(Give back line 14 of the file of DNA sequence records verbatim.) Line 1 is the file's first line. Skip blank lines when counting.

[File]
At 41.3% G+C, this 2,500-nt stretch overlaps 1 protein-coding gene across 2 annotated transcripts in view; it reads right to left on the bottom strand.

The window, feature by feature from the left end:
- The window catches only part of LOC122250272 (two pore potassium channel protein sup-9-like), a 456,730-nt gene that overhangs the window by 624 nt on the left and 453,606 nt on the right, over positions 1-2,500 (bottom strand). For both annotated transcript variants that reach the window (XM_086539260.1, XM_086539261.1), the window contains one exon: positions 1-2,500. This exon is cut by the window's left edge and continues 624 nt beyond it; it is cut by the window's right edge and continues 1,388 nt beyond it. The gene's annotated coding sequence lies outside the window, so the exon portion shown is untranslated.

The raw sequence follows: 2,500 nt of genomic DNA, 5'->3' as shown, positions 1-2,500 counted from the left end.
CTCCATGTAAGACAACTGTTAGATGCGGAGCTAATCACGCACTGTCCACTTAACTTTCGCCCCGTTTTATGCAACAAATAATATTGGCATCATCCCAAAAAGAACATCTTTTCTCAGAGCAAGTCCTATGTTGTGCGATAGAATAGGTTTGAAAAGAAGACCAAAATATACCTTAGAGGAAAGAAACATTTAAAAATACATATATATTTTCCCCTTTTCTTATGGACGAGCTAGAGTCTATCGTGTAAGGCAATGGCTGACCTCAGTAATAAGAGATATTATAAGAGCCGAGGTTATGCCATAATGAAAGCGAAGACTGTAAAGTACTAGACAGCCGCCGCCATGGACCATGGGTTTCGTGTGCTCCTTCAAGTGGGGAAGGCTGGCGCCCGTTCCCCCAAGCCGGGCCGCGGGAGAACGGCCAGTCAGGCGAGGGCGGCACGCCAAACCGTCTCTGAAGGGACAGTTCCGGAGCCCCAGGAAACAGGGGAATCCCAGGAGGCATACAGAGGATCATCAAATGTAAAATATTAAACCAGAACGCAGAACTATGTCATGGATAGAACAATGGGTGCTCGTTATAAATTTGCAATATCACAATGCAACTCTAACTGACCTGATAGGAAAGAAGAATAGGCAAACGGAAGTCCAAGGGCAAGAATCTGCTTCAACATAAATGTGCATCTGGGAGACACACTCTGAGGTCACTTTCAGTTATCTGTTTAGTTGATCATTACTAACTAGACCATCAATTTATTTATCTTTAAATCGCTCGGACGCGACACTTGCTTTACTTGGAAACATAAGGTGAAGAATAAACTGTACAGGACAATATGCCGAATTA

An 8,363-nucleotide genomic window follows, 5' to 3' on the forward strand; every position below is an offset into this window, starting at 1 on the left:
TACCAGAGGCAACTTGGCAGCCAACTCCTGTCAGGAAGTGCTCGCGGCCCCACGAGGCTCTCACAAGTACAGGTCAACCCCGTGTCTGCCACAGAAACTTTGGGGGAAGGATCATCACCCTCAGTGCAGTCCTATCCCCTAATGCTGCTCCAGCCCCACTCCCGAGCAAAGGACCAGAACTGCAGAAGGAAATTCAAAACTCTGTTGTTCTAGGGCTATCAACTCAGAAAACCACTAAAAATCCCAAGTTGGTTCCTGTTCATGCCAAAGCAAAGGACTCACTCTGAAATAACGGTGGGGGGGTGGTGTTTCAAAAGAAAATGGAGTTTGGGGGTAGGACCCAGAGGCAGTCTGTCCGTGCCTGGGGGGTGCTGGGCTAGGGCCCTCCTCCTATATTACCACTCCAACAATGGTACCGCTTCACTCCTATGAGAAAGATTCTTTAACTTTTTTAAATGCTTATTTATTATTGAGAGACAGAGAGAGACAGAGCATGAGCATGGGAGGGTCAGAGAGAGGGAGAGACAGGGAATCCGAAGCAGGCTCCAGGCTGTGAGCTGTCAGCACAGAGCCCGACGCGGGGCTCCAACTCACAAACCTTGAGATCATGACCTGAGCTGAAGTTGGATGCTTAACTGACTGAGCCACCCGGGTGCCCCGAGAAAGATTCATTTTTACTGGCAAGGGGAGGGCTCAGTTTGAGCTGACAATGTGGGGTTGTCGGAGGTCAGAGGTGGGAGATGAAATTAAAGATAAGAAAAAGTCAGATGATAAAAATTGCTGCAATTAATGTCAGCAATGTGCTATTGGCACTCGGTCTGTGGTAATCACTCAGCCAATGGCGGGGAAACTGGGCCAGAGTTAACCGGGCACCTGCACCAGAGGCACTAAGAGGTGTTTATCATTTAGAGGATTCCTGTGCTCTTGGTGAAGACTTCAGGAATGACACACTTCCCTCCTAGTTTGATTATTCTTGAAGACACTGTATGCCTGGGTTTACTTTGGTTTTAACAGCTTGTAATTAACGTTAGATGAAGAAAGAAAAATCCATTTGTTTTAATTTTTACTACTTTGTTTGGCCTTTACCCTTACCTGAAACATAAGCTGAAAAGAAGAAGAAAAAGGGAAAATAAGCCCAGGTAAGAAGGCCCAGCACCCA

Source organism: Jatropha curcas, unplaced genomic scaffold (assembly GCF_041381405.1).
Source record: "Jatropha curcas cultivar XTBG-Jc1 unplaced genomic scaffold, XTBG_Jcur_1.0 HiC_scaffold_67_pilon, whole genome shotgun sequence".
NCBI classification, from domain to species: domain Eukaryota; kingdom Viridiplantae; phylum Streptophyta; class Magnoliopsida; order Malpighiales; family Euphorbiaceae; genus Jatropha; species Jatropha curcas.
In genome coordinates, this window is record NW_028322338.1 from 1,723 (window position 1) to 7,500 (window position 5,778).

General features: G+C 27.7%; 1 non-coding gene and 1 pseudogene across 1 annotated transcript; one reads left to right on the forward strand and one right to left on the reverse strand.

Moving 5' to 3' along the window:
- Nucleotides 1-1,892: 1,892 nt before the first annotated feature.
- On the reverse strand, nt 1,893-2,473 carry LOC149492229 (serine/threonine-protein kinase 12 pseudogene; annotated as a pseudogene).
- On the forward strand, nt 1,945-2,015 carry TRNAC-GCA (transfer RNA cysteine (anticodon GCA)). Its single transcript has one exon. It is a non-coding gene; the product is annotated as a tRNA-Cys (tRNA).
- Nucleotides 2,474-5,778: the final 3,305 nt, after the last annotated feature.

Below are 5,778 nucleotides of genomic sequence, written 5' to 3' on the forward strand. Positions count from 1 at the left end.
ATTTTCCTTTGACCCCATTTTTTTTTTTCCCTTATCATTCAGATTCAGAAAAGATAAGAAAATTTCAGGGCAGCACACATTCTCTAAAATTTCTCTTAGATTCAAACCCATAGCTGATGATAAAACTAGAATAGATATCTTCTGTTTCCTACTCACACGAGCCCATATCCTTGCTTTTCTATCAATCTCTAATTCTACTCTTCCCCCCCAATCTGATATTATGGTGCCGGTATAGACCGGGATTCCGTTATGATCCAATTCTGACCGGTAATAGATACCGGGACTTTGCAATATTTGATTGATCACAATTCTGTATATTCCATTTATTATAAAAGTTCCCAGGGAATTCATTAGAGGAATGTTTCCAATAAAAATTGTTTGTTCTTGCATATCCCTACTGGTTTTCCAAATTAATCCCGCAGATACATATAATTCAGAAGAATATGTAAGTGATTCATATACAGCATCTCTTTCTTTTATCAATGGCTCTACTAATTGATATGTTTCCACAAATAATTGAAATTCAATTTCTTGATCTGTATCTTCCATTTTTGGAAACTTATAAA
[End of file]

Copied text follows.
- Nucleotides 1-1,892: 1,892 nt before the first annotated feature.